With the frequency of gender fluidity in the news (often disparagingly), it’s helpful to read that it’s something that exists in many areas of the natural world.
“Nature’s dealing with conformity all the time in brutal ways and loving ways and all the rest of it,” Dr. Dreger said. “It doesn’t follow the human fantasy of everybody having to be normal. And humans don’t follow that ridiculous idea either.”
All serious butterfly collectors remember their first gynandromorph: a butterfly with a color and pattern that are distinctly male on one wing and female on the other.
Seeing one sparks wonder and curiosity. For the biologist Nipam H. Patel, the sighting offered a possible answer to a question he had been pondering for years: During embryonic and larval development, how do cells know where to stop and where to go?
He was sure that the delicate black outlines between male and female regions appearing on one wing — but not the other — identified a key facet of animal development.
“It immediately struck me that this was telling me something interesting about how the wing was being made,” said Dr. Patel, a biologist who now heads the Marine Biological Laboratory, a research institute in Woods Hole, Mass., affiliated with the University of Chicago.
The patterning on the gynandromorph’s wing shows that the body uses signaling centers to control where cells go during development and what tissues they become in creatures as diverse as butterflies and people, Dr. Patel said.
Gynandromorph butterflies and other half-male, half-female creatures, particularly birds, have fascinated both scientists and amateurs for centuries. The latest sensation was a half-red, half-taupe cardinal that became a regular visitor in the backyard of Shirley and Jeffrey Caldwell in Erie, Pa. Although the bird would have to be tested to confirm that it is a gynandromorph, its color division strongly suggests that it is, scientists say.
Split-sex creatures are not as unusual as they may seem when one discovery goes viral, as the cardinal’s did. It extends beyond birds and butterflies to other insects and crustaceans, like lobsters and crabs.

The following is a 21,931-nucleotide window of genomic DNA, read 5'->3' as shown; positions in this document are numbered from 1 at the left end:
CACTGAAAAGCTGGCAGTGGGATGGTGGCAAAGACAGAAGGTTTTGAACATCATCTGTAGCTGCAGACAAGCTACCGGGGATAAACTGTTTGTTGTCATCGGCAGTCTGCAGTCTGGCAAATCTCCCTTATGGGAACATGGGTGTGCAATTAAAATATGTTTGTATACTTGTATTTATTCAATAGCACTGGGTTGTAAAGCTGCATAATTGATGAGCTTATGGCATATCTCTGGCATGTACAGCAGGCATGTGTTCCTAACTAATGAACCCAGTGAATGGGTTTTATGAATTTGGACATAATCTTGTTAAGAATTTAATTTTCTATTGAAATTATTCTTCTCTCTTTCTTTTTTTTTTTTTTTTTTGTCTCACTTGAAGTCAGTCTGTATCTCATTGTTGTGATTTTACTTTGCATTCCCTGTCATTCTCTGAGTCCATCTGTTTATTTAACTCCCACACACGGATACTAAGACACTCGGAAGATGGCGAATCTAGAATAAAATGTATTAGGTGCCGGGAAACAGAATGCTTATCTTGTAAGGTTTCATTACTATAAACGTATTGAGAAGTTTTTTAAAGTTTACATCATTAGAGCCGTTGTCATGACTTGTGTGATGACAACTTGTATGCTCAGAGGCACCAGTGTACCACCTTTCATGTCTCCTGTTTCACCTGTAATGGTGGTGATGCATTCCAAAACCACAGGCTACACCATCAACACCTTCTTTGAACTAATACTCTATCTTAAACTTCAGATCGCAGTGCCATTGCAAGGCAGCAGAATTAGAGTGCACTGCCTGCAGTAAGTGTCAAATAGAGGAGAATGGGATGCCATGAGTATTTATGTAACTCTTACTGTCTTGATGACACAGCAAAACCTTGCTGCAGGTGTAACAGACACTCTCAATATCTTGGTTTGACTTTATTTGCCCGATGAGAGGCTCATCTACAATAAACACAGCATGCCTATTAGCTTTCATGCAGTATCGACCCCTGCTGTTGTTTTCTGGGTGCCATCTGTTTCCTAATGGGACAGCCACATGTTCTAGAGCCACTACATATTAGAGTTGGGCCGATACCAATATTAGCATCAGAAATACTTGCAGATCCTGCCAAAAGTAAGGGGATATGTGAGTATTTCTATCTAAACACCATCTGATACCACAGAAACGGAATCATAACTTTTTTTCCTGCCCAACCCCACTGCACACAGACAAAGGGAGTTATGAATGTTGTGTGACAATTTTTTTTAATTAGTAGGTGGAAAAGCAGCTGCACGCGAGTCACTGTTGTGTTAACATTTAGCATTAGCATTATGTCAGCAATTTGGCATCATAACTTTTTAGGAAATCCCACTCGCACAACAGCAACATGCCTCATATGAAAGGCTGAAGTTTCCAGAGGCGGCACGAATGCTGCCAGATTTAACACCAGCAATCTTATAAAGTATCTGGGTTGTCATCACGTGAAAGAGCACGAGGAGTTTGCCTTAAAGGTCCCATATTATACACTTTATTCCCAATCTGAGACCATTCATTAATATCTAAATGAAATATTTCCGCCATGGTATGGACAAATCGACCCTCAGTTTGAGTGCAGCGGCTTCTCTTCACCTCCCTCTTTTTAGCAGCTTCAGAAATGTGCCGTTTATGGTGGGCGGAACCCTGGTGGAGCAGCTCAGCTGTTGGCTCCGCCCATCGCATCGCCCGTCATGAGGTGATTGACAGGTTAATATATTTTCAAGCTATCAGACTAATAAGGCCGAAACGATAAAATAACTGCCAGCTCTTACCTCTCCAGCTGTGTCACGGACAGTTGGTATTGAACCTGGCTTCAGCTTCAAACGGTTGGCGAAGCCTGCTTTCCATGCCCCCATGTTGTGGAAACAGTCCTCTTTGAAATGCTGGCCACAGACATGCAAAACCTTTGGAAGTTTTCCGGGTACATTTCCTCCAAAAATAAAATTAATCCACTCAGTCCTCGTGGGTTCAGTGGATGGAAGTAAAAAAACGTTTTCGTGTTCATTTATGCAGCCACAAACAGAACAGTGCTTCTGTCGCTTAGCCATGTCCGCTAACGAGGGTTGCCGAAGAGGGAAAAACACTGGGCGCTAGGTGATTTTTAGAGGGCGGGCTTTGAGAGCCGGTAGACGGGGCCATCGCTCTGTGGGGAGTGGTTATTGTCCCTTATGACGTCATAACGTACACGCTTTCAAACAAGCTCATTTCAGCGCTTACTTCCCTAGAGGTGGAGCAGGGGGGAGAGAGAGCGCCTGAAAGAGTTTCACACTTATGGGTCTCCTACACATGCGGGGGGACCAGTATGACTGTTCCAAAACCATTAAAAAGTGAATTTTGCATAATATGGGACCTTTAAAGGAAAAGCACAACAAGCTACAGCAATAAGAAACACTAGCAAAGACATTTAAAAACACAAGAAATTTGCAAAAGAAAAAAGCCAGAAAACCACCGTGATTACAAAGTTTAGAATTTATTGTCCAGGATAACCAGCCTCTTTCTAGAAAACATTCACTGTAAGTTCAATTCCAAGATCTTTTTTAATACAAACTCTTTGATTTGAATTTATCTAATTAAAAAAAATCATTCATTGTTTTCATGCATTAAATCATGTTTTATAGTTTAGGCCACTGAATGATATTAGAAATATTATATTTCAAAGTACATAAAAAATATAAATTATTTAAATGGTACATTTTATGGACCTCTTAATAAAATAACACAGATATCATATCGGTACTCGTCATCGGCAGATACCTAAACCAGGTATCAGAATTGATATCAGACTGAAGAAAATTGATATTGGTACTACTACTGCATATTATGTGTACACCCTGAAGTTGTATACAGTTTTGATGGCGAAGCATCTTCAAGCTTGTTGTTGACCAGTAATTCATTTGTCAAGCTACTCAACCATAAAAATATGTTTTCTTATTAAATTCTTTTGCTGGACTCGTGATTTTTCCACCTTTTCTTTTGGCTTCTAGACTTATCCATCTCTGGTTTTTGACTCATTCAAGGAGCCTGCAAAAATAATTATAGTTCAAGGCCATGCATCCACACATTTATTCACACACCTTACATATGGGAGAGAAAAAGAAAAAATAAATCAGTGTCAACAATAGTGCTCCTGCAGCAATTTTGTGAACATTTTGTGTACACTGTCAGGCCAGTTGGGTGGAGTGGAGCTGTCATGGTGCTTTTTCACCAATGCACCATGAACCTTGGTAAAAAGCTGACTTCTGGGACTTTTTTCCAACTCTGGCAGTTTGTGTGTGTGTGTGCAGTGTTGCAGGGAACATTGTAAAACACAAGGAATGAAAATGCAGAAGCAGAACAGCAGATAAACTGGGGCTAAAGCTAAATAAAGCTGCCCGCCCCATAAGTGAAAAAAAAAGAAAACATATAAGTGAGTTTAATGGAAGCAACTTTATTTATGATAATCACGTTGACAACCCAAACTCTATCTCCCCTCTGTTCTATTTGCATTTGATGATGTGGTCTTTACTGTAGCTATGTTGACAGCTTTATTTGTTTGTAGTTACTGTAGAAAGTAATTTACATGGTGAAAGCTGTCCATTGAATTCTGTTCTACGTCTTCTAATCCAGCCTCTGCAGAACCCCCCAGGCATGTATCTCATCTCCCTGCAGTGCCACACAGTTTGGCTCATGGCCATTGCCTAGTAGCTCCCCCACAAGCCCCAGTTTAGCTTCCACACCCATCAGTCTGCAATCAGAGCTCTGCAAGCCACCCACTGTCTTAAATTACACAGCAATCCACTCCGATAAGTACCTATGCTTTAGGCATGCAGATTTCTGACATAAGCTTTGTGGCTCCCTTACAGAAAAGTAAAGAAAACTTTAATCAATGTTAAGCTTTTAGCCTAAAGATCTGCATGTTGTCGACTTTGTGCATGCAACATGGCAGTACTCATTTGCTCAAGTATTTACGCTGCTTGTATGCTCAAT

Scientists say these instances of split-sex animals and insects could offer clues to why some human diseases strike one sex more than the other.
Researchers thought they had figured out the genetics of birds and bees, but gynandromorphs suggest that there is more to learn, said Jennifer Marshall Graves, a distinguished professor at La Trobe University in Melbourne, Australia.
Mammals have X and Y chromosomes, birds and insects have Z and W, and some reptiles can change their sex depending on temperature, or a combination of temperature and sex chromosomes, she said.
It was believed that the sex of a bird was determined by a protein made by the DMRT1 gene, which would reach all the cells of the bird through the bloodstream, Dr. Graves said. But for two sides of the bird to share the same bloodstream but not the same sex, there must be more to the story.
Hormones can’t be the sole drivers of sex either, but they most likely play some role, said Arthur Arnold, a distinguished research professor at the University of California, Los Angeles. In a paper published in 2003 in PNAS, Dr. Arnold showed that in gynandromorphic zebra finches, brain cells on the female side were more masculine than comparable cells in a typical female.
How gynandromorphs are born at all still remains a mystery. For birds, the most likely explanation is that a female makes an unusual double-nucleus egg cell, one with a Z chromosome and one with a W chromosome, and each is fertilized by a Z sperm, making some cells ZZ and others ZW in the same individual, Dr. Arnold said.
“Although this happens regularly, it’s very rare,” he added. Gene editing is tricky in birds, so it has not been possible to experimentally induce this phenomenon in birds, and it’s not well understood, he said.
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